What's new
  • Guest
    As per our long standing policy of not permitting medical advice on the forum - all threads concerning the Coronavirus will be locked.
    For more info on the coronavirus please see the link below:
    https://www.cdc.gov/coronavirus/2019-nCoV/summary.html

Marvel or DC?....Go.

Marvel . . . their whole objective was superheroes as relatable human beings.

Captain America is a "man out of time", trying to find his place in a world which has passed his value system by.

Peter Parker is a young adult with amazing powers, which would seem to be helpful in the romance dept., but he's hopelessly lost in spite of his gifts.





Look at the two biggest DC characters.

Bruce Wayne has a lifestyle no one could possibly relate to

Kal-El is basically God in the form of an alien being. He can do everything but resurrect the dead, despite what you saw in the Chris Reeves film version.
 

CJB3

Contributor
Marvel, although I do like Batman a lot. Marvel has a number of my faves, though—Dr. Strange, Conan, Iron Man, Spider-Man, the X-men, the Avengers.
 

JCarr

Contributor
I've enjoyed both over the years. One of my favorite books was Justice League. Guy Gardener made for a hilarious Green Lantern.
 
Marvel. I’ve loved the X-Men and the Avengers since I was a kid. I like DC too, but make mine Marvel.

Though my absolute favorite will always be Hellboy.
 
Marvel if id have to choose.

Marvel studios presents some pretty amazing movies. For example the 2 ant man movies are incredible
 
I'm not really into comics, so Marvel because the overall quality of their movies tends to be better.
 
DC has Superman and Batman. DC is my choice.
I grew up with the Silver Age DC Comics, and even subscribed to Batman and Jimmy Olsen. The DC Family stories then were SF-oriented, but there was a distinct lack of interstellar war and a sense of wonder about the world and the universe.

Mort Weisinger and his writers loved to pop in a mystery. For instance, Superman is exposed to red kryptonite, and it takes away all his superpowers for 48 hours -- though Prof. Potter tells him that a strong dose of something called "ascorbic acid" will restore his powers. Before he can do anything, though, a group of criminals kidnap him and are going to execute him. He asks for a last meal -- of limes, lemons, and oranges. The criminals laugh . . . but Superman has the last chuckle, as he becomes invulnerable again, and we find out "ascorbic acid" is Vitamin C, contained in those citrus fruits. Sure, an easy puzzle for grownups, but not for 10-year-olds.

An earlier Jimmy Olsen story featured a Dr. Cyclops scenario, in which Jimmy and Lucy Lane (Lois's sister) are doped and wake to find they have been shrunken to tiny doll-size. The story chronicles their attempts to escape the gigantic furnished room. At one point Jimmy rips open a feather pillow, and we see him sneeze at the cloud of feathers around his head as Lucy laughs at him. But that is the crucial clue, and Jimmy realizes it: The feathers are in proportion to Jimmy and Lucy. They are not the gigantic objects they would be if the humans were really miniaturized. The whole thing is a hoax with giant furniture and props!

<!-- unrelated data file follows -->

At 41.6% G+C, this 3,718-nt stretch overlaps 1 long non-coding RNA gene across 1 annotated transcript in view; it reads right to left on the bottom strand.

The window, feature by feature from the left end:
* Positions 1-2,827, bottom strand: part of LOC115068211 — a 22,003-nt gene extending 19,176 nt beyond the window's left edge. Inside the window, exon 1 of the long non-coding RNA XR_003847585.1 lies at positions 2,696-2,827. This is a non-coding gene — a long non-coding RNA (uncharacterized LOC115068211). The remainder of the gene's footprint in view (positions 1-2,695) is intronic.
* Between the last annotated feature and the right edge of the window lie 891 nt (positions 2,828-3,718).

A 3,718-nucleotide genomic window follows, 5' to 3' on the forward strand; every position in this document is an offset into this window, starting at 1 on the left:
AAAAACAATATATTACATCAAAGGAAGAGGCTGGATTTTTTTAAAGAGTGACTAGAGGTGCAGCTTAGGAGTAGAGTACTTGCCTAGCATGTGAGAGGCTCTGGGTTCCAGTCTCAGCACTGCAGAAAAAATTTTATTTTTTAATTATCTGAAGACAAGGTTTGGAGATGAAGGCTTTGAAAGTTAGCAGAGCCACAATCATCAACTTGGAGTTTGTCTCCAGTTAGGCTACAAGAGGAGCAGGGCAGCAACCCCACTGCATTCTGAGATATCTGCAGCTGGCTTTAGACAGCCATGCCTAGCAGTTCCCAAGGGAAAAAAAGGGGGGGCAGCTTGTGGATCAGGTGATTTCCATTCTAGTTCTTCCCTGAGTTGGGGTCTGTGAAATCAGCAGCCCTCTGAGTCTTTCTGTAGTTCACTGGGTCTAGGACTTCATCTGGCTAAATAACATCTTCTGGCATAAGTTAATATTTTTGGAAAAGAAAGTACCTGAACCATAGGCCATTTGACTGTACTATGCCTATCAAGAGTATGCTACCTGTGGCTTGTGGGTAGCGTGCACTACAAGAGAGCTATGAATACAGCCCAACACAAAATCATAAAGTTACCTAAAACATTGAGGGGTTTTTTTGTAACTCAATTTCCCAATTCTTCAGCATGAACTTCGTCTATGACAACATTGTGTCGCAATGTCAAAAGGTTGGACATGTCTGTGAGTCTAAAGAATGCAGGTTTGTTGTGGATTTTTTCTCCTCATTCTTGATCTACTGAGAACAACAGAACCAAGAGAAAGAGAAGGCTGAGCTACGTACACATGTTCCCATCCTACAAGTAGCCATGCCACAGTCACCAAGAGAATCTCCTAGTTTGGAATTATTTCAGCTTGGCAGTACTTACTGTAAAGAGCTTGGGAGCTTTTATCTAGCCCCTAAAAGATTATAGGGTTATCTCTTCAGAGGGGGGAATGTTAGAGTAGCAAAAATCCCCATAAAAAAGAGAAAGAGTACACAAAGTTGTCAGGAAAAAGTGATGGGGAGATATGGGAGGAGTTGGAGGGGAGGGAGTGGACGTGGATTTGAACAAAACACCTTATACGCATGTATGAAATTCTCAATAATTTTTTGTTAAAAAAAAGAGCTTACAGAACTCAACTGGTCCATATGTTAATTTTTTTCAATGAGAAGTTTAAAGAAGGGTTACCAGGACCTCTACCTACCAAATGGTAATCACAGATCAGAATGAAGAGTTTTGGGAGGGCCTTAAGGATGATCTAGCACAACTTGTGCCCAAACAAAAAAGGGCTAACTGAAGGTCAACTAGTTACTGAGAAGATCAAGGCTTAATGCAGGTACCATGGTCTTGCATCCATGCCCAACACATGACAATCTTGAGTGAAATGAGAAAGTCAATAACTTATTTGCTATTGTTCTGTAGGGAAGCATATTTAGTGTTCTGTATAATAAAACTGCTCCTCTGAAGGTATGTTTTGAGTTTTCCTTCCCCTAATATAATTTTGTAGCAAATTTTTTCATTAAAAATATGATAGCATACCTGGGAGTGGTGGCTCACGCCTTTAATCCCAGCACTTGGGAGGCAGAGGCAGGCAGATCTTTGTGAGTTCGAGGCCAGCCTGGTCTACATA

Now I don't recall the purpose behind the hoax, so I don't know if the story works overall. But the clue is fair and is clearly shown, and you are distracted in the best classical mystery fashion by the comedy. Well done!
 
Now, that said . . . I outgrew comics when I was 11 and chanced across the Alfred Hitchcock anthologies, the grown-up crime and terror story collections that appeared during the post-war years and into the Sixties. I had also discovered James Bond, and after that, Jimmy Olsen seemed pretty tame.

But in the '80s a friend pressed me to try the X-Men series (then being written by Chris Claremont). I was astonished at how much more adult the themes and the dialog were compared to the DC stuff I recalled. Not only did they have a more cinematic visual style to the storytelling, but they featured unhappy endings, psychological issues (Storm's claustrophobia played into one story) . . . I was impressed.

As for the films, I enjoyed the first Spiderman, and the first two X-Men movies. I think those did a much better job of capturing the characters, and were much more enjoyable movies, than the new Superman flicks with Henry Cavill (though that first one does have a LOT to recommend it). Christopher Reeve's Superman/Clark Kent is still the best.
 

Doc4

I'm calling the U.N.
Moderator Emeritus
Kal-El is basically God in the form of an alien being. He can do everything but resurrect the dead, despite what you saw in the Chris Reeves film version.
Superman is basically too super. Remember when he started? "Able to leap tall buildings at a single bound"? That became "he can fly" ... that became "he can fly in space so fast he changes the rotation of the planet and turns back time" ...

If he's invincible ... unstoppable ... what challenge is there for him in facing the bad guy?
 
Superman is basically too super. Remember when he started? "Able to leap tall buildings at a single bound"? That became "he can fly" ... that became "he can fly in space so fast he changes the rotation of the planet and turns back time" ...

If he's invincible ... unstoppable ... what challenge is there for him in facing the bad guy?
Exactly . . . there is actually a pretty interesting piece on the dangers of Superman pro-creating with a non-Kryptonian. without getting too graphic, lets just say that the non-"super" side of the equation does not fare well.
 

Doc4

I'm calling the U.N.
Moderator Emeritus
Exactly . . . there is actually a pretty interesting piece on the dangers of Superman pro-creating with a non-Kryptonian. without getting too graphic, lets just say that the non-"super" side of the equation does not fare well.
There's a scene in the Will Smith superhero movie "Hancock" ... let's just say ... "mountaintop" ...
 
Top Bottom